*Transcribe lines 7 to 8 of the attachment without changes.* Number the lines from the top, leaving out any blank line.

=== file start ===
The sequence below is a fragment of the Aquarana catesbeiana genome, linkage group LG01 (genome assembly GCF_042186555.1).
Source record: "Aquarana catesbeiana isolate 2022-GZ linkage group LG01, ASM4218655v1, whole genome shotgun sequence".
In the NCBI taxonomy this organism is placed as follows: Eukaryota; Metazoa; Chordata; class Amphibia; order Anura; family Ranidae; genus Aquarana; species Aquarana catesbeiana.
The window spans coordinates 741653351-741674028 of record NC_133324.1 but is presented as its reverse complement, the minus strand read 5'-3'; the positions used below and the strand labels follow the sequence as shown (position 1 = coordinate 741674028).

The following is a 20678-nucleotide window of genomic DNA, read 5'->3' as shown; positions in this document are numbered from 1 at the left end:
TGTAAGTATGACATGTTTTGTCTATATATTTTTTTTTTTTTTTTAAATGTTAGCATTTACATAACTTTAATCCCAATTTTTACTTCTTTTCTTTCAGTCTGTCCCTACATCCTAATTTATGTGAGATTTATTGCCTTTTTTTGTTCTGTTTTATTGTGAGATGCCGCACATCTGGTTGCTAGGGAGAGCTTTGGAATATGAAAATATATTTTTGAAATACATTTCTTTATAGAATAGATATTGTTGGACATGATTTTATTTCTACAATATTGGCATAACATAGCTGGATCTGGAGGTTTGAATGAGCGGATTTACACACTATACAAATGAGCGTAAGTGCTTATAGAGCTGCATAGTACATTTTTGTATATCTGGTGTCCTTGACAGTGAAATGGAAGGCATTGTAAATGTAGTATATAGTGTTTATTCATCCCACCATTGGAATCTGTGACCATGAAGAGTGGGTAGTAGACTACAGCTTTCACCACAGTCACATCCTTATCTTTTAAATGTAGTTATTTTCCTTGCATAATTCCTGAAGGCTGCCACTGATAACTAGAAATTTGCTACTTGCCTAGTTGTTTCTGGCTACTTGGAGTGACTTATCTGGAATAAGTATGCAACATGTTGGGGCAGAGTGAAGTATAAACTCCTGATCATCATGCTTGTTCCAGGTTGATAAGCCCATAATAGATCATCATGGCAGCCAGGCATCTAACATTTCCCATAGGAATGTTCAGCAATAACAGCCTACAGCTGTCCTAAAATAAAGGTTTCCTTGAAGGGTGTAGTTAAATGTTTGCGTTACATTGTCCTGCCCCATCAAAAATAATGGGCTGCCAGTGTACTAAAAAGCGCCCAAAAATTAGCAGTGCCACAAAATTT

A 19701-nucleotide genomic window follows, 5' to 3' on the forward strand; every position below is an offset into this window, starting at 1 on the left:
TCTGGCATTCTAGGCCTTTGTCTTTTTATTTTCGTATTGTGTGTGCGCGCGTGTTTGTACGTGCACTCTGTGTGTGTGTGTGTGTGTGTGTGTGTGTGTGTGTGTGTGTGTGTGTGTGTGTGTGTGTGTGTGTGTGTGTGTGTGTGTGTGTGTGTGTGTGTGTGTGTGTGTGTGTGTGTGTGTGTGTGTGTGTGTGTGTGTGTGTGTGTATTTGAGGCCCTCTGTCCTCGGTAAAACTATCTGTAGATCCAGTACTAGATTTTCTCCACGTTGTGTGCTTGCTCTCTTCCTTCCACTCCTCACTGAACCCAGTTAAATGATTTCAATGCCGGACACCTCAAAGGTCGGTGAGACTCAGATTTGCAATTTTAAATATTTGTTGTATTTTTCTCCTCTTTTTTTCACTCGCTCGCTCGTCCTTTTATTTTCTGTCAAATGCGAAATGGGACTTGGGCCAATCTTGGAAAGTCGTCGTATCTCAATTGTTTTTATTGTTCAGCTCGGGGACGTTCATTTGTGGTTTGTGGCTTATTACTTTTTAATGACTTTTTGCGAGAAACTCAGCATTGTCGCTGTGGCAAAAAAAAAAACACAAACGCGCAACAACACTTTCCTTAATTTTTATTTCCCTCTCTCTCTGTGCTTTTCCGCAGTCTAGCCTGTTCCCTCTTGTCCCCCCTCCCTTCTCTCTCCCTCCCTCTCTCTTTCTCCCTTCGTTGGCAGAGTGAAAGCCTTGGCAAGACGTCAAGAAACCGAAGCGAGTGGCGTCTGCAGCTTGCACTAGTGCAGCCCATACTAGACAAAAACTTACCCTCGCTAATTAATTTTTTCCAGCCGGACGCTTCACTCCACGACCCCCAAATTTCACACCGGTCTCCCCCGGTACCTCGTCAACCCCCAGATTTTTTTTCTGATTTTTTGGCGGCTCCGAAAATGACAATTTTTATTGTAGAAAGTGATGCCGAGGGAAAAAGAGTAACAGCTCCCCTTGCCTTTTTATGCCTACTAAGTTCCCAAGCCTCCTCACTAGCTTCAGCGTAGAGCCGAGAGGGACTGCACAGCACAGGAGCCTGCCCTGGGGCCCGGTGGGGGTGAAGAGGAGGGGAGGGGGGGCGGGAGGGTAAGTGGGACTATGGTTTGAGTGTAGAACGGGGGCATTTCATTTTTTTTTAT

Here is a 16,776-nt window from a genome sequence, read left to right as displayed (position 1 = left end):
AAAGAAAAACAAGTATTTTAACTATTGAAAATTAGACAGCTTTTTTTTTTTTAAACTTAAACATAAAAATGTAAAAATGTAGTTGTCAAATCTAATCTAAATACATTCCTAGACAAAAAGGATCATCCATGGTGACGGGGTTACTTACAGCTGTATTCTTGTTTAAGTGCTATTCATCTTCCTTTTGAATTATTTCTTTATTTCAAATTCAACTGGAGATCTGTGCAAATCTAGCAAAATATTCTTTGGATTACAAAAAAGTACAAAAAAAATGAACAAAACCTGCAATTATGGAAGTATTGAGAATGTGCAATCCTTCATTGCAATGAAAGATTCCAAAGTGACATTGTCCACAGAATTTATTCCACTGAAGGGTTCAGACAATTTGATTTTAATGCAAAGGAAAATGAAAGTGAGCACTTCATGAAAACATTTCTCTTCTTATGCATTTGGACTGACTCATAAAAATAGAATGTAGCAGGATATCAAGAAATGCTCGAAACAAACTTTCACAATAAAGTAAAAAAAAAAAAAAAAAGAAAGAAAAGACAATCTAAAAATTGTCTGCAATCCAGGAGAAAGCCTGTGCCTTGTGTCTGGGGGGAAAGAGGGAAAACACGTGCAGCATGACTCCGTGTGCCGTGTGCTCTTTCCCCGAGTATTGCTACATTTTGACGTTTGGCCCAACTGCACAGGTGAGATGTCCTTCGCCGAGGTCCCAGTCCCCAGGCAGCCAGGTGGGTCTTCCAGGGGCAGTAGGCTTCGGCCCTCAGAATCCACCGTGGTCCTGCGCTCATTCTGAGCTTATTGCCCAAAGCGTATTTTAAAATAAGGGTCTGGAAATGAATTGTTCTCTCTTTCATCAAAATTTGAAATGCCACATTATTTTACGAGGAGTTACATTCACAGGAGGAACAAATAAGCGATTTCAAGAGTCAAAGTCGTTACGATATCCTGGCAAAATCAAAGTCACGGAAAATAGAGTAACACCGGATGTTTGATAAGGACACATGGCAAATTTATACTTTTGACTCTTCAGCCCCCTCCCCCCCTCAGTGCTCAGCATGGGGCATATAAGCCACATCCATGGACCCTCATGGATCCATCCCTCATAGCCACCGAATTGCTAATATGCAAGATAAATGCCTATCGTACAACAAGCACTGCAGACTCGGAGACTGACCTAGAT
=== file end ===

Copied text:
A 19701-nucleotide genomic window follows, 5' to 3' on the forward strand; every position below is an offset into this window, starting at 1 on the left:
TCTGGCATTCTAGGCCTTTGTCTTTTTATTTTCGTATTGTGTGTGCGCGCGTGTTTGTACGTGCACTCTGTGTGTGTGTGTGTGTGTGTGTGTGTGTGTGTGTGTGTGTGTGTGTGTGTGTGTGTGTGTGTGTGTGTGTGTGTGTGTGTGTGTGTGTGTGTGTGTGTGTGTGTGTGTGTGTGTGTGTGTGTGTGTGTGTGTGTGTGTGTATTTGAGGCCCTCTGTCCTCGGTAAAACTATCTGTAGATCCAGTACTAGATTTTCTCCACGTTGTGTGCTTGCTCTCTTCCTTCCACTCCTCACTGAACCCAGTTAAATGATTTCAATGCCGGACACCTCAAAGGTCGGTGAGACTCAGATTTGCAATTTTAAATATTTGTTGTATTTTTCTCCTCTTTTTTTCACTCGCTCGCTCGTCCTTTTATTTTCTGTCAAATGCGAAATGGGACTTGGGCCAATCTTGGAAAGTCGTCGTATCTCAATTGTTTTTATTGTTCAGCTCGGGGACGTTCATTTGTGGTTTGTGGCTTATTACTTTTTAATGACTTTTTGCGAGAAACTCAGCATTGTCGCTGTGGCAAAAAAAAAAACACAAACGCGCAACAACACTTTCCTTAATTTTTATTTCCCTCTCTCTCTGTGCTTTTCCGCAGTCTAGCCTGTTCCCTCTTGTCCCCCCTCCCTTCTCTCTCCCTCCCTCTCTCTTTCTCCCTTCGTTGGCAGAGTGAAAGCCTTGGCAAGACGTCAAGAAACCGAAGCGAGTGGCGTCTGCAGCTTGCACTAGTGCAGCCCATACTAGACAAAAACTTACCCTCGCTAATTAATTTTTTCCAGCCGGACGCTTCACTCCACGACCCCCAAATTTCACACCGGTCTCCCCCGGTACCTCGTCAACCCCCAGATTTTTTTTCTGATTTTTTGGCGGCTCCGAAAATGACAATTTTTATTGTAGAAAGTGATGCCGAGGGAAAAAGAGTAACAGCTCCCCTTGCCTTTTTATGCCTACTAAGTTCCCAAGCCTCCTCACTAGCTTCAGCGTAGAGCCGAGAGGGACTGCACAGCACAGGAGCCTGCCCTGGGGCCCGGTGGGGGTGAAGAGGAGGGGAGGGGGGGCGGGAGGGTAAGTGGGACTATGGTTTGAGTGTAGAACGGGGGCATTTCATTTTTTTTTAT